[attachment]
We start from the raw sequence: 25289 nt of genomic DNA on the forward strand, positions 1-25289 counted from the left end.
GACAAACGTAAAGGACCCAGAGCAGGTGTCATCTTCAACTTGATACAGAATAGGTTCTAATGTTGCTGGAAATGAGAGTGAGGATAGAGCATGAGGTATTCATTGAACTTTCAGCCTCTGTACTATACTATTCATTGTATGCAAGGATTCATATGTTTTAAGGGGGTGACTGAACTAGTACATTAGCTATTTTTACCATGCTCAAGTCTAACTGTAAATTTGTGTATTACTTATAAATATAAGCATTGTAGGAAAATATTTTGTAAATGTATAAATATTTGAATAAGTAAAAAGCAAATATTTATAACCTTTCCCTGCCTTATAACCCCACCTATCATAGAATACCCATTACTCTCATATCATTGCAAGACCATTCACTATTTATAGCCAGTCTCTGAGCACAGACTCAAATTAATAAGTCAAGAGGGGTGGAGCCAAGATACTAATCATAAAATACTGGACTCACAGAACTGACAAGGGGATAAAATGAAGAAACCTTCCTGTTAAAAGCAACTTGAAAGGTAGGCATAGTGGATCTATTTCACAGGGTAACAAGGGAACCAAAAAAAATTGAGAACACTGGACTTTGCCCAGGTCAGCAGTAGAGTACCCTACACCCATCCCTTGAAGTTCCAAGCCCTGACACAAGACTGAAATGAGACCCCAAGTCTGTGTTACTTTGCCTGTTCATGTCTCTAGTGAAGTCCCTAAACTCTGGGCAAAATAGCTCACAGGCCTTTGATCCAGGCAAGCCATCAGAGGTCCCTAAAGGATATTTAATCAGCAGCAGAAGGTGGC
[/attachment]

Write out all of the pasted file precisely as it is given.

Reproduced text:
We start from the raw sequence: 25289 nt of genomic DNA on the forward strand, positions 1-25289 counted from the left end.
GACAAACGTAAAGGACCCAGAGCAGGTGTCATCTTCAACTTGATACAGAATAGGTTCTAATGTTGCTGGAAATGAGAGTGAGGATAGAGCATGAGGTATTCATTGAACTTTCAGCCTCTGTACTATACTATTCATTGTATGCAAGGATTCATATGTTTTAAGGGGGTGACTGAACTAGTACATTAGCTATTTTTACCATGCTCAAGTCTAACTGTAAATTTGTGTATTACTTATAAATATAAGCATTGTAGGAAAATATTTTGTAAATGTATAAATATTTGAATAAGTAAAAAGCAAATATTTATAACCTTTCCCTGCCTTATAACCCCACCTATCATAGAATACCCATTACTCTCATATCATTGCAAGACCATTCACTATTTATAGCCAGTCTCTGAGCACAGACTCAAATTAATAAGTCAAGAGGGGTGGAGCCAAGATACTAATCATAAAATACTGGACTCACAGAACTGACAAGGGGATAAAATGAAGAAACCTTCCTGTTAAAAGCAACTTGAAAGGTAGGCATAGTGGATCTATTTCACAGGGTAACAAGGGAACCAAAAAAAATTGAGAACACTGGACTTTGCCCAGGTCAGCAGTAGAGTACCCTACACCCATCCCTTGAAGTTCCAAGCCCTGACACAAGACTGAAATGAGACCCCAAGTCTGTGTTACTTTGCCTGTTCATGTCTCTAGTGAAGTCCCTAAACTCTGGGCAAAATAGCTCACAGGCCTTTGATCCAGGCAAGCCATCAGAGGTCCCTAAAGGATATTTAATCAGCAGCAGAAGGTGGC